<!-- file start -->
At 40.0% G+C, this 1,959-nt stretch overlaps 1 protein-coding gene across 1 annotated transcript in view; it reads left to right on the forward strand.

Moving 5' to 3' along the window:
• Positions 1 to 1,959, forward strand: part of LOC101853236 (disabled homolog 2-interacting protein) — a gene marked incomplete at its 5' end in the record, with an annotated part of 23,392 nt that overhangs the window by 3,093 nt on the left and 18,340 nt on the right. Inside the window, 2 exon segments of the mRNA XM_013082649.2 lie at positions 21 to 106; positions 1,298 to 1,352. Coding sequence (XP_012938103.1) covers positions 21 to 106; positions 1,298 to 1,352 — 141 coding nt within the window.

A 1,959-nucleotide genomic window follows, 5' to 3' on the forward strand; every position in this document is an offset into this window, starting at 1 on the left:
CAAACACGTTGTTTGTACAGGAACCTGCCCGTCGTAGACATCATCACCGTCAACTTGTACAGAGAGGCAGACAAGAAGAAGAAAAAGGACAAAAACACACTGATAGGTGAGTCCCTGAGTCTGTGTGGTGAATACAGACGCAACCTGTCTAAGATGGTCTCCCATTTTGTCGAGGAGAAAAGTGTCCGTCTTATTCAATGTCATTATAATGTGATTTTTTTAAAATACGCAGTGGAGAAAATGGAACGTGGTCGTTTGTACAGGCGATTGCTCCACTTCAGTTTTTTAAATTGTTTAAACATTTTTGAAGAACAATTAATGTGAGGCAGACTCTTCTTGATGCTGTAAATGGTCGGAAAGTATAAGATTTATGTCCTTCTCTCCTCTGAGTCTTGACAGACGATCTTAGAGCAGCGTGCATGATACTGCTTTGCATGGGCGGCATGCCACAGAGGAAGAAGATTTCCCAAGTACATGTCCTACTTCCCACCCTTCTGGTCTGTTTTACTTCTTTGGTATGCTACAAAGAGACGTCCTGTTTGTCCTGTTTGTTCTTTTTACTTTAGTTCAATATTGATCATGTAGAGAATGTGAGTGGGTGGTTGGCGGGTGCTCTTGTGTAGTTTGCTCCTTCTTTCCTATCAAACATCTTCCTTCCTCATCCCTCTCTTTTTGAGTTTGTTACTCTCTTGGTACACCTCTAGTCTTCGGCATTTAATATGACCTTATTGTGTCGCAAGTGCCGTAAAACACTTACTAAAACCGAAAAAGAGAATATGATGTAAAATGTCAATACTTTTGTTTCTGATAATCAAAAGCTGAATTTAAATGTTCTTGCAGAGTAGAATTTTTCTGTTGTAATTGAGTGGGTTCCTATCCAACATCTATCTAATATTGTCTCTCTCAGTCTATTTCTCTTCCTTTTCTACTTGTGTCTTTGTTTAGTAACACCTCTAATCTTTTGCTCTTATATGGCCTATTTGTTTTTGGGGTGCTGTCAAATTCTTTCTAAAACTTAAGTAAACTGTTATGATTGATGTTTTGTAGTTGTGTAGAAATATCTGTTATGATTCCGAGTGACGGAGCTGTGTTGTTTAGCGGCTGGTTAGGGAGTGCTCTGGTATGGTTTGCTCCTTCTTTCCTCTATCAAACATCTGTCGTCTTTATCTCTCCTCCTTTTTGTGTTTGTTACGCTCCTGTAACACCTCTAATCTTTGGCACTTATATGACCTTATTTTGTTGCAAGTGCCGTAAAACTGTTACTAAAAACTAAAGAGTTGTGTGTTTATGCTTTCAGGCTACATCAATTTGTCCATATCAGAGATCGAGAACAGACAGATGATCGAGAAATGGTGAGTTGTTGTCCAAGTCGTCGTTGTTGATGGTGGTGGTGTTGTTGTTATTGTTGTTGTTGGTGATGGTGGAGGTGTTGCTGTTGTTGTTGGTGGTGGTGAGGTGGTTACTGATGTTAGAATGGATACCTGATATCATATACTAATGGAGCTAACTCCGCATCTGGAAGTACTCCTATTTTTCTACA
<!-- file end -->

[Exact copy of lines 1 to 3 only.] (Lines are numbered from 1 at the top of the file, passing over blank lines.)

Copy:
At 40.0% G+C, this 1,959-nt stretch overlaps 1 protein-coding gene across 1 annotated transcript in view; it reads left to right on the forward strand.

Moving 5' to 3' along the window:
• Positions 1 to 1,959, forward strand: part of LOC101853236 (disabled homolog 2-interacting protein) — a gene marked incomplete at its 5' end in the record, with an annotated part of 23,392 nt that overhangs the window by 3,093 nt on the left and 18,340 nt on the right. Inside the window, 2 exon segments of the mRNA XM_013082649.2 lie at positions 21 to 106; positions 1,298 to 1,352. Coding sequence (XP_012938103.1) covers positions 21 to 106; positions 1,298 to 1,352 — 141 coding nt within the window.